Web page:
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  • Maggie Mildenberger

Looking Ahead into July: Canadian Ports & UPS Strike

As we had reported last week, the Canadian branch of the ILWU had a nearly unanimous vote on June 13th to authorize a 72-hr notice of a strike if necessary. The Canadian ILWU has provided notice on June 28th of a strike, to occur at 8 am July 1st. Maritime Executive reports that there was an impasse in negotiations hit the night of June 27th, however, both sides are still willing to meet for the next round of negotiations on June 29th.

Under Canadian Labor Code, grain vessels will not be impacted by the strike, and the BCMEA (British Columbia Maritime Employers Association) asserts that cruise ships will continue to be serviced. That means, that this strike will mostly be focused on containerships.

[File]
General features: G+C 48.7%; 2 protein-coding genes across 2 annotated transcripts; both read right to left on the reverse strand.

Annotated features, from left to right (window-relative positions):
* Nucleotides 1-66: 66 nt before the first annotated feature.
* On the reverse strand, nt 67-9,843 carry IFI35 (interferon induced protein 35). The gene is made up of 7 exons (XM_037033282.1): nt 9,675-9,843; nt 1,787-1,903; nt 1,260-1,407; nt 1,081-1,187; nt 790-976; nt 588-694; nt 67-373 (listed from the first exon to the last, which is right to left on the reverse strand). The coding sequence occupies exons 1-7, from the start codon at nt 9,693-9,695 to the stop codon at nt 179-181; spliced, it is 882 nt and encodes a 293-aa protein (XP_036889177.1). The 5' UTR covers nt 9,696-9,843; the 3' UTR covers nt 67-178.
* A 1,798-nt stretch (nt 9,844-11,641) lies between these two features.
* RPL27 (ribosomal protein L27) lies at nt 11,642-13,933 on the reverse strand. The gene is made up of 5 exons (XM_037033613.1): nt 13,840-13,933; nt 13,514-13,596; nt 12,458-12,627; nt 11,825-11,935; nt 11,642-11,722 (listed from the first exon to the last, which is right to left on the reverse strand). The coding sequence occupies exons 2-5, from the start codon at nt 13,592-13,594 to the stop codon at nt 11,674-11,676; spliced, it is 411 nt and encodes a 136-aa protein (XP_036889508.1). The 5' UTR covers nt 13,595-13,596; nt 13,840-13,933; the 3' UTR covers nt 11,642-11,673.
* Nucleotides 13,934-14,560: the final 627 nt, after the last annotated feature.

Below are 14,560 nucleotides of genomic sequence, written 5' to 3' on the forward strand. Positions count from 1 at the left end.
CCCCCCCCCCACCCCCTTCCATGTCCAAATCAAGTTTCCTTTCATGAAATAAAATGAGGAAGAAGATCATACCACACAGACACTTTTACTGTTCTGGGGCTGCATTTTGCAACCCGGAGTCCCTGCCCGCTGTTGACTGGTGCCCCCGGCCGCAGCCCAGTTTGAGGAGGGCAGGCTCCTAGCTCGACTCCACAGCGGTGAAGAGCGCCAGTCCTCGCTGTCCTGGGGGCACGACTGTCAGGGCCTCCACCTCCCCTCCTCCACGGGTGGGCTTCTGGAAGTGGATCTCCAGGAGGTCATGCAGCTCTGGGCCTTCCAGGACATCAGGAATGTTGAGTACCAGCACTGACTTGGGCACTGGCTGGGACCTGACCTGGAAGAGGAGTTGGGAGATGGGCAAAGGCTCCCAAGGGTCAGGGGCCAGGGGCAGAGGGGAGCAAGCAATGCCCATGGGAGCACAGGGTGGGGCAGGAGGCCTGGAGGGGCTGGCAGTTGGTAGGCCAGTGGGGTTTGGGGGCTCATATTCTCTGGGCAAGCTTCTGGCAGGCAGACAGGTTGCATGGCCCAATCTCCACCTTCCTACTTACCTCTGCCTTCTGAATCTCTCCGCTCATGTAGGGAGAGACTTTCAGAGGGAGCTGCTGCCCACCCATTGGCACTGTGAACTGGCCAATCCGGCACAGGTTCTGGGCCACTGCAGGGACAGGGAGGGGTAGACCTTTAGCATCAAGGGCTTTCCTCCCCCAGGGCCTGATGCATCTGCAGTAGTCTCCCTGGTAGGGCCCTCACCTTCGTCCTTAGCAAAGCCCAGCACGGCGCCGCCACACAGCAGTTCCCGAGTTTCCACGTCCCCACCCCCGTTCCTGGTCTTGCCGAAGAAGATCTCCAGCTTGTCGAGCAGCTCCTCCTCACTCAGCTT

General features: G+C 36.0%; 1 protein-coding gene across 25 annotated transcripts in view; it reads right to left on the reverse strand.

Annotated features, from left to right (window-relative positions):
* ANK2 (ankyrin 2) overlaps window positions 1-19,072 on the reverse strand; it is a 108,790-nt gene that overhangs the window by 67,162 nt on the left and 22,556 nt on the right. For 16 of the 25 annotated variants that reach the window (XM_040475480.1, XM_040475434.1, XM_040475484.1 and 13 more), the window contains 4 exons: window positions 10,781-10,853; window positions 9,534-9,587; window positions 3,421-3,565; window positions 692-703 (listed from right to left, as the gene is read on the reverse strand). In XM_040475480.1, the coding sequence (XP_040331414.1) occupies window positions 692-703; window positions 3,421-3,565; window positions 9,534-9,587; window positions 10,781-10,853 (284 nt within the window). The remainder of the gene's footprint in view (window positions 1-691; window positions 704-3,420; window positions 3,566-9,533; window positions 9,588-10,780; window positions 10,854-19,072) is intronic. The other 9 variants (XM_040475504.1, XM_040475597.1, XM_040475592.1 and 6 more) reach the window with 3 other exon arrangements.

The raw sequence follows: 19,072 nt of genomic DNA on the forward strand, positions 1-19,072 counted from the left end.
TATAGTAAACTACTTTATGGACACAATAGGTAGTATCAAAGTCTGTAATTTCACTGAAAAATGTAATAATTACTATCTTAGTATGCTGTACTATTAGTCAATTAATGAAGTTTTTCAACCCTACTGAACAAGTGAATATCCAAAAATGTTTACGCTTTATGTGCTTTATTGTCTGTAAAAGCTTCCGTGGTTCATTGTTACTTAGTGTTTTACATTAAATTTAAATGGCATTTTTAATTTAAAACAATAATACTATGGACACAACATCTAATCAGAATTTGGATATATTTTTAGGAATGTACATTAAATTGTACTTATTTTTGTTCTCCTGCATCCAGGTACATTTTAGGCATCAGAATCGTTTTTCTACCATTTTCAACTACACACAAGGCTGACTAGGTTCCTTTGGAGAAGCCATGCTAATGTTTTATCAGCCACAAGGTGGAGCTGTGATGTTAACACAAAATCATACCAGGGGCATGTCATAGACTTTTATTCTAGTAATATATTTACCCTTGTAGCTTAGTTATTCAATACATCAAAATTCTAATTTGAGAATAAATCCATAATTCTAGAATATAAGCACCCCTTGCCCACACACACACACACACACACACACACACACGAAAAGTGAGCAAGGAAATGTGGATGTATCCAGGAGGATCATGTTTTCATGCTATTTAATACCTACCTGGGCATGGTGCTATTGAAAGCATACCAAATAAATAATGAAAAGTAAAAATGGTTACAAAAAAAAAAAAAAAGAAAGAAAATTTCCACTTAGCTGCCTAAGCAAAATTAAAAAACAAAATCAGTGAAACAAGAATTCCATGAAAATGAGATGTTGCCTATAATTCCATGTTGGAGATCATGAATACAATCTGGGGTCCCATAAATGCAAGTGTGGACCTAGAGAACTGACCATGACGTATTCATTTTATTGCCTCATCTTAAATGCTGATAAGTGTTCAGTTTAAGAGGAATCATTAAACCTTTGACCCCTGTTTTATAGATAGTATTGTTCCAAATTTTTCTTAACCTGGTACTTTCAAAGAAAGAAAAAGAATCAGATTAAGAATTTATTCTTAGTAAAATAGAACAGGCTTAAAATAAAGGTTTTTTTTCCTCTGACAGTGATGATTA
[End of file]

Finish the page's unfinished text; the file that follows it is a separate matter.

Both the Canadian Minster of Labor and the Canadian Minster of Transport are supporting the continuing negotiations, as the strike will affect the 500 million dollars’ worth of goods that move through British Columbia’s ports each day.

We will continue to monitor the situation into the Holiday weekend, as July 1st is also a Canadian holiday, Canada Day.


Turning back to the U.S. market, and the ongoing UPS labor dispute, UPS leadership returned to the bargaining table with Teamsters with an updated counter-offer.

However, ramping tensions on Wednesday, June 28th, have resulted in Teamsters calling for a last, best, and final offer by Friday, June 30th. Teamsters nationwide has authorized a strike this month by 97% should UPS fail to come to terms on a new contract. A strike authorization vote is expected.

We will continue to monitor the situation as negotiations continue. Please reach out to our team if you have any specific questions or concerns.


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